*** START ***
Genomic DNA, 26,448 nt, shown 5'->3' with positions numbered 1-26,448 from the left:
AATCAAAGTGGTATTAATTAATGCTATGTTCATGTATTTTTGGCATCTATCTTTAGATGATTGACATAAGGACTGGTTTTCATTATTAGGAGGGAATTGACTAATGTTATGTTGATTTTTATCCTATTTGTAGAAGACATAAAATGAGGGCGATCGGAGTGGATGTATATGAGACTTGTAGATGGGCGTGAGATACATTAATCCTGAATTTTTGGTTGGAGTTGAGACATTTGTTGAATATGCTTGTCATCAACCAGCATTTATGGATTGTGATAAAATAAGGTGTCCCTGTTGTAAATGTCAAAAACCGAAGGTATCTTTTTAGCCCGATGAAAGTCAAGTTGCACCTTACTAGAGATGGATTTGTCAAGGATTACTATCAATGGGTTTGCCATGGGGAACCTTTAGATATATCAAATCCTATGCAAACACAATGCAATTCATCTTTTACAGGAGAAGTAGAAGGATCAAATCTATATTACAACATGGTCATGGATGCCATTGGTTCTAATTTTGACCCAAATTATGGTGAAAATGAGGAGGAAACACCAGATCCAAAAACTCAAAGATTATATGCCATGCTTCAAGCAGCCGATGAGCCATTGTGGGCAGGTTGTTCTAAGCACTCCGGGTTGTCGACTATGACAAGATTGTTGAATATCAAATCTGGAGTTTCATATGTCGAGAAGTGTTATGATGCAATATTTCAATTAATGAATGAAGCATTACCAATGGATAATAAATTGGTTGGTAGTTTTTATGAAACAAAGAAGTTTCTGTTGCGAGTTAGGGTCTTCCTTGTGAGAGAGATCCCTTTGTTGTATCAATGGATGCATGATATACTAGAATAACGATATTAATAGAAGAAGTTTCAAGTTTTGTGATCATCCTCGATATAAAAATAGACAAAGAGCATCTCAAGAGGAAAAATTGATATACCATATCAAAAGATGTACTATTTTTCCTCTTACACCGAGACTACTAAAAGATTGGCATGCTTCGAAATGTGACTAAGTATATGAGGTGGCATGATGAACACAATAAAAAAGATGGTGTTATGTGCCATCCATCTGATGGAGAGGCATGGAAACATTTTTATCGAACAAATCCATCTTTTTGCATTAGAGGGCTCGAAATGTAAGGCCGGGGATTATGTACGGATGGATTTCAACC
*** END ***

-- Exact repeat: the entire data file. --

Genomic DNA, 26,448 nt, shown 5'->3' with positions numbered 1-26,448 from the left:
AATCAAAGTGGTATTAATTAATGCTATGTTCATGTATTTTTGGCATCTATCTTTAGATGATTGACATAAGGACTGGTTTTCATTATTAGGAGGGAATTGACTAATGTTATGTTGATTTTTATCCTATTTGTAGAAGACATAAAATGAGGGCGATCGGAGTGGATGTATATGAGACTTGTAGATGGGCGTGAGATACATTAATCCTGAATTTTTGGTTGGAGTTGAGACATTTGTTGAATATGCTTGTCATCAACCAGCATTTATGGATTGTGATAAAATAAGGTGTCCCTGTTGTAAATGTCAAAAACCGAAGGTATCTTTTTAGCCCGATGAAAGTCAAGTTGCACCTTACTAGAGATGGATTTGTCAAGGATTACTATCAATGGGTTTGCCATGGGGAACCTTTAGATATATCAAATCCTATGCAAACACAATGCAATTCATCTTTTACAGGAGAAGTAGAAGGATCAAATCTATATTACAACATGGTCATGGATGCCATTGGTTCTAATTTTGACCCAAATTATGGTGAAAATGAGGAGGAAACACCAGATCCAAAAACTCAAAGATTATATGCCATGCTTCAAGCAGCCGATGAGCCATTGTGGGCAGGTTGTTCTAAGCACTCCGGGTTGTCGACTATGACAAGATTGTTGAATATCAAATCTGGAGTTTCATATGTCGAGAAGTGTTATGATGCAATATTTCAATTAATGAATGAAGCATTACCAATGGATAATAAATTGGTTGGTAGTTTTTATGAAACAAAGAAGTTTCTGTTGCGAGTTAGGGTCTTCCTTGTGAGAGAGATCCCTTTGTTGTATCAATGGATGCATGATATACTAGAATAACGATATTAATAGAAGAAGTTTCAAGTTTTGTGATCATCCTCGATATAAAAATAGACAAAGAGCATCTCAAGAGGAAAAATTGATATACCATATCAAAAGATGTACTATTTTTCCTCTTACACCGAGACTACTAAAAGATTGGCATGCTTCGAAATGTGACTAAGTATATGAGGTGGCATGATGAACACAATAAAAAAGATGGTGTTATGTGCCATCCATCTGATGGAGAGGCATGGAAACATTTTTATCGAACAAATCCATCTTTTTGCATTAGAGGGCTCGAAATGTAAGGCCGGGGATTATGTACGGATGGATTTCAACC